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Quantum Mechanical Model of Atom

The branch of science that takes into account this dual behaviour of matter is called quantum mechanics. Quantum mechanics is a theoretical science that deals with the study of the motion of the microscopic objects that have both observable wave like and particle like properties. This science was developed independently by Werner Heisenberg and Erwin schrodinger.


The direct and most important consequence of Heisenberg's uncertainty principle is its inability to determine the exact position of an electron in an atom when the energy of an electron is fixed and vice versa. Hence, we can only predict the probability of finding an electron in space around the nucleus and not its exact position.


Wave Equation in Quantum Mechanical Model of Atom


The wave equation developed by Erwin Schrodinger provides a satisfactory description of an electron in an atom in these terms. Schrodinger won Nobel prize in physics in 1933 for this contribution to science. This wave equation formed the basis for the modern quantum mechanical model of the atom. The theory explains the dynamical properties of the microscopic particles in motion with high speed in terms of the wave nature of the particles. The most general form of the schrodinger's equation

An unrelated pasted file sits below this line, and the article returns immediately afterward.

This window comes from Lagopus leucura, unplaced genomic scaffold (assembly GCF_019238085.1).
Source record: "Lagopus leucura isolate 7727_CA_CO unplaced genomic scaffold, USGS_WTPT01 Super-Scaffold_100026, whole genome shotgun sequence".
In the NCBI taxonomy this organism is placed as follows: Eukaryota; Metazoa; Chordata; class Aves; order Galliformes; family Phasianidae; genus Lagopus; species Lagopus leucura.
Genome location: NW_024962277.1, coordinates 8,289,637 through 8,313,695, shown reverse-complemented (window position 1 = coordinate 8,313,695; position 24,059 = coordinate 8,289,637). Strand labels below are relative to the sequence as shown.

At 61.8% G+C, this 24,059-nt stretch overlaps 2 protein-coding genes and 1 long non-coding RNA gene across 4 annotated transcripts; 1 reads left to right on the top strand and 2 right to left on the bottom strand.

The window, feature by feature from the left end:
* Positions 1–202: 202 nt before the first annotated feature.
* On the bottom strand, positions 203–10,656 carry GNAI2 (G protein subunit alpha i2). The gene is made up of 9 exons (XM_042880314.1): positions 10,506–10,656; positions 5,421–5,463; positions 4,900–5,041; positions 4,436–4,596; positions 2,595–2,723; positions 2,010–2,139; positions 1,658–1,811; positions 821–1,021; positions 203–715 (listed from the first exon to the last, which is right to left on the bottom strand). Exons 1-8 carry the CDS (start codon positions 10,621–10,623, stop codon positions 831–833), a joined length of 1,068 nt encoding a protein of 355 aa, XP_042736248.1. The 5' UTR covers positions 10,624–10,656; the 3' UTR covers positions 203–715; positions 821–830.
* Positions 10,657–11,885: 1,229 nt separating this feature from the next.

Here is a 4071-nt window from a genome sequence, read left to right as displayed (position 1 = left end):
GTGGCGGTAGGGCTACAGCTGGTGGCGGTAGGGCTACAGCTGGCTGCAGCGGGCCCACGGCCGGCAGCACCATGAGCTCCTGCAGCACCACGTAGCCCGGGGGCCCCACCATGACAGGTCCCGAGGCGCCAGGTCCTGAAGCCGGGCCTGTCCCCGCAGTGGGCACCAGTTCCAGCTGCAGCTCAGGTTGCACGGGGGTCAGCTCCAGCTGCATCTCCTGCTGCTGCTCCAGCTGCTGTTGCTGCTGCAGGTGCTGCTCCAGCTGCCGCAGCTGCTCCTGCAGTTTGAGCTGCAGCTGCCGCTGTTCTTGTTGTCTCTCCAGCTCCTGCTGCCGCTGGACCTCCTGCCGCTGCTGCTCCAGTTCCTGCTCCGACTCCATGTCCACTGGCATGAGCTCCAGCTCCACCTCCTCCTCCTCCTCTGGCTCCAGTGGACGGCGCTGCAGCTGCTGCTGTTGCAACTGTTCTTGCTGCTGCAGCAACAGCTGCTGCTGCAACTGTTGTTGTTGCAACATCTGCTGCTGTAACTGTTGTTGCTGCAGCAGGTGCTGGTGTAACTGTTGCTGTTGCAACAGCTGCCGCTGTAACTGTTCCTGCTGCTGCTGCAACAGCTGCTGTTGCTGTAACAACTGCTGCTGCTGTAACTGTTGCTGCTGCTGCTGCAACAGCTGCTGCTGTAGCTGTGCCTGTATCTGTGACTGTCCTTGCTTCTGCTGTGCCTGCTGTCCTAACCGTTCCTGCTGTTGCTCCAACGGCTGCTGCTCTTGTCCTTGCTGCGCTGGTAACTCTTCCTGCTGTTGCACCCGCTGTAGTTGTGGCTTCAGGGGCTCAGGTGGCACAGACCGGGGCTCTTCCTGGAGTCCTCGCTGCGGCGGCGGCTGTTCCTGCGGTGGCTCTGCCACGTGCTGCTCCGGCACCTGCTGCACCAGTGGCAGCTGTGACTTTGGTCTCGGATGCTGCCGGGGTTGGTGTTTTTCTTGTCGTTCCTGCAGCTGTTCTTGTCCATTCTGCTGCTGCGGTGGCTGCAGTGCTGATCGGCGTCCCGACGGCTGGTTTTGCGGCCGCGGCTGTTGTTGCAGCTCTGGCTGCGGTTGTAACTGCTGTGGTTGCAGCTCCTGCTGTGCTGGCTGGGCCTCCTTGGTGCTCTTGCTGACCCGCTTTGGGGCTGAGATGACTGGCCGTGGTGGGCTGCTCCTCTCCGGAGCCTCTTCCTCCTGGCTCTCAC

schrodingerequation


Important points of Quantum Mechanical Model of Atom


1. The energy of electrons in an atom is quantized (it can only have certain specific values).

2. The existence of quantized electronic energy levels is a direct result of the wave like properties of electrons and are allowed solution of schrodinger wave equation.

3. All the information about the electron in an atom is contained in its orbital wave function '`psi`' and quantum mechanics makes it possible to extract this information from '`psi`'.

4. The path of the electron can never be determined accurately. Therefore, we find only the probability of the electron at different points in space around an atom.

5. The probability of finding an electron at a point within an atom is proportional to the square of the orbital wave function i.e., |`psi`|2  at that point. |`psi`|2  is known as probability density and is always positive. From the value of  |`psi`|2  at different points within the atom, it is possible to predict the region around the nucleus where electron will most probably be found.